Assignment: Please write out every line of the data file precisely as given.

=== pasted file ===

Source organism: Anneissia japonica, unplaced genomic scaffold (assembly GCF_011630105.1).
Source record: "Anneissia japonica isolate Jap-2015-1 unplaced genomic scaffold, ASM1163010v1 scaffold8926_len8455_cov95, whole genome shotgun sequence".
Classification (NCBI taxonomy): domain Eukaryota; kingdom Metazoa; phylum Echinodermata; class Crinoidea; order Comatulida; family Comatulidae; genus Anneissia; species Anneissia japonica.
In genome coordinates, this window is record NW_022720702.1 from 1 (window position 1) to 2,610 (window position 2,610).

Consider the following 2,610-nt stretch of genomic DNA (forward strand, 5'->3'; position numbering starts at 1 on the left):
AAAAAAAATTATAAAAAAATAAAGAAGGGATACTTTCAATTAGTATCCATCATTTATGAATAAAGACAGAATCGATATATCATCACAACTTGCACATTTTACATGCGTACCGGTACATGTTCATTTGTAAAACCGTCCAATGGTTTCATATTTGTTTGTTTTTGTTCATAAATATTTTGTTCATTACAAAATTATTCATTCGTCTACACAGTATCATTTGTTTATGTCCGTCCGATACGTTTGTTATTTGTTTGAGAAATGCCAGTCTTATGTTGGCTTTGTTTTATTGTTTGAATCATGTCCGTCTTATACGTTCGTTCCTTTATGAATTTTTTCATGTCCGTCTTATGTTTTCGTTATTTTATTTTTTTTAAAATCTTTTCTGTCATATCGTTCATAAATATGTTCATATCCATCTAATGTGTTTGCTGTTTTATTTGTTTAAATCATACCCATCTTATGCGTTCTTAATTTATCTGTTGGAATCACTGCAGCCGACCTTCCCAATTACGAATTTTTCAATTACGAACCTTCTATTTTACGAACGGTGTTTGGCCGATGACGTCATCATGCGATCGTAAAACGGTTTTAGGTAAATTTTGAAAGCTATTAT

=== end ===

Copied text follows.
Source organism: Anneissia japonica, unplaced genomic scaffold (assembly GCF_011630105.1).
Source record: "Anneissia japonica isolate Jap-2015-1 unplaced genomic scaffold, ASM1163010v1 scaffold8926_len8455_cov95, whole genome shotgun sequence".
Classification (NCBI taxonomy): domain Eukaryota; kingdom Metazoa; phylum Echinodermata; class Crinoidea; order Comatulida; family Comatulidae; genus Anneissia; species Anneissia japonica.
In genome coordinates, this window is record NW_022720702.1 from 1 (window position 1) to 2,610 (window position 2,610).

Consider the following 2,610-nt stretch of genomic DNA (forward strand, 5'->3'; position numbering starts at 1 on the left):
AAAAAAAATTATAAAAAAATAAAGAAGGGATACTTTCAATTAGTATCCATCATTTATGAATAAAGACAGAATCGATATATCATCACAACTTGCACATTTTACATGCGTACCGGTACATGTTCATTTGTAAAACCGTCCAATGGTTTCATATTTGTTTGTTTTTGTTCATAAATATTTTGTTCATTACAAAATTATTCATTCGTCTACACAGTATCATTTGTTTATGTCCGTCCGATACGTTTGTTATTTGTTTGAGAAATGCCAGTCTTATGTTGGCTTTGTTTTATTGTTTGAATCATGTCCGTCTTATACGTTCGTTCCTTTATGAATTTTTTCATGTCCGTCTTATGTTTTCGTTATTTTATTTTTTTTAAAATCTTTTCTGTCATATCGTTCATAAATATGTTCATATCCATCTAATGTGTTTGCTGTTTTATTTGTTTAAATCATACCCATCTTATGCGTTCTTAATTTATCTGTTGGAATCACTGCAGCCGACCTTCCCAATTACGAATTTTTCAATTACGAACCTTCTATTTTACGAACGGTGTTTGGCCGATGACGTCATCATGCGATCGTAAAACGGTTTTAGGTAAATTTTGAAAGCTATTAT